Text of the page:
Another mass shooting, this time in Christchurch New Zealand, left at least fifty people dead and many dozens wounded, proving yet again that white nationalism spreads hate and leads to the vilest of acts. Let’s call it what it is — terrorism. For some reason, when Muslim extremists attack a Western target, it is immediately condemned as an act of terrorism. But when a white man attacks two mosques and kills fifty Muslims, it is considered an isolated act of a mad man. While no one can be held accountable for these acts other than those that perpetrate these heinous crimes, let’s not fool ourselves that this is solely the random act of a nut job. He reportedly chose New Zealand precisely because it is arguably the safest country on earth. His attacks on two mosques where he ruthlessly gunned down children, women and men were not random. They were intended to send a message and to instill terror.
Western intelligence agencies work together world-wide to follow and thwart such acts by ISIS and al-Qaeda and other Muslim extremist groups. And well they should. But there is to date, no similar intelligence effort to follow and thwart acts by white nationalists. Make no mistake about it, the far right extremists work together via the dark web and other social media avenues to spread their ideology and to share ideas about how to carry out violence. As explained in a Washington Post article this weekend, white supremacists who are motivated by a right-wing political ideology committed more acts of violence in recent years than any other type of domestic extremist. It is time to recognize that these are not one time random events but rather that these extremists are connected in that they are motivated by and share the same websites, political views and understanding of world events. They feed off of each other. It is a movement, both here in the United States and increasingly in other Western nations around the world. They are connected in ways we may not truly understand. There was a reason this evil person left a 74 page manifesto and live streamed his attack on Facebook. He wanted to share with those like him and in a way, to brag about his ability to carry out with action what others only talk about.
Be aware of the language. Words matter and have meaning. Many experts start with the French writer Renaud Camus and his book “The Great Replacement” which is often referenced by the far right. Indeed, this shooter named his manifesto in homage to this book. In his book, Mr. Camus argues that whites in Europe are being replaced by immigrants from non-white countries and most of them are Muslims. He calls it “demographic colonization” and talks about a “counter revolt” to drive them away. Mr. Camus now has a second book along the same lines called “You Will Not Replace Us!” Remember that in 2017 the white supremacists in Charlottesville marched to the chant “Jews will not replace us!” Other words like “invasion” and depictions of non-white immigrants as criminals, and disease carriers and generally despicable non-human beings fills the pages of the writings and postings of these far right nationalists. They come from “shit hole” countries. They want to take away jobs. Sound familiar?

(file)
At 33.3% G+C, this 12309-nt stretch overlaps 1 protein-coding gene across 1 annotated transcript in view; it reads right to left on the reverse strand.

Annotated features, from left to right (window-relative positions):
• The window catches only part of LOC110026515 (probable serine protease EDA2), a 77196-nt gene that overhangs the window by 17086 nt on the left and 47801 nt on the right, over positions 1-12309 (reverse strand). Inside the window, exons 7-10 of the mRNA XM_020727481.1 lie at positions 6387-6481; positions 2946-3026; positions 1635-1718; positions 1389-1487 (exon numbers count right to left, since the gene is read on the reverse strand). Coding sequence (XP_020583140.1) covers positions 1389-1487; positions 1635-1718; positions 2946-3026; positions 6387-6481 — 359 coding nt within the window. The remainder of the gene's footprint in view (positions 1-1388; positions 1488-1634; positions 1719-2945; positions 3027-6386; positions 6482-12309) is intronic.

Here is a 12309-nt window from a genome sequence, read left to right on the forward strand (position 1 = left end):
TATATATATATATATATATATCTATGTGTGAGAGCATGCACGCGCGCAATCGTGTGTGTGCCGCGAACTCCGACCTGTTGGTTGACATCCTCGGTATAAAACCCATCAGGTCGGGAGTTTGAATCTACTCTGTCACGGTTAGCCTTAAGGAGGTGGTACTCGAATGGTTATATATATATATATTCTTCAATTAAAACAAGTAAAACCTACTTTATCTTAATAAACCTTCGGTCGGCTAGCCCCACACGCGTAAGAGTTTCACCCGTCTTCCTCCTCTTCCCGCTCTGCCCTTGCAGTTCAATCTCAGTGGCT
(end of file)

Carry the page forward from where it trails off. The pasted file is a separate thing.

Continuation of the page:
According to the ADL (formerly the Anti-Defamation League) in the United States from 2008 to 2017 there were 387 domestic extremist murders. Of those, they report that 71 percent of them were committed by right-wing extremists. 26 percent were by Islamic extremists and three percent were by left-wing extremists. Please don’t give me the “both sides” argument. It is time to be realistic about this danger to our citizens.
One might ask where the real “national emergency” is taking place. It may be that the real threat comes from those trying to “Make America White Again.”
We need to move beyond thinking of these incidents as isolated. They are not. Until our leadership realizes that this is a real and present danger these events will continue. When asked if he thought the rise of white nationalists around the world was a growing threat, Mr. Trump said, “I don’t really. I think it’s a small group of people that have very, very serious problems. It’s certainly a terrible thing.” To think as the president does about white nationalism is to either condone it, or it is the moral equivalent of having our collective heads in the sand. From Saturday morning to Sunday night, Mr. Trump put out 50 Tweets or retweets about everything from formulating the idea that the government should investigate Saturday Night Live for colluding with the Russians (?!) to attacking Senator John McCain. (Still.) Not one concerned the massacre in New Zealand.
Wake up USA.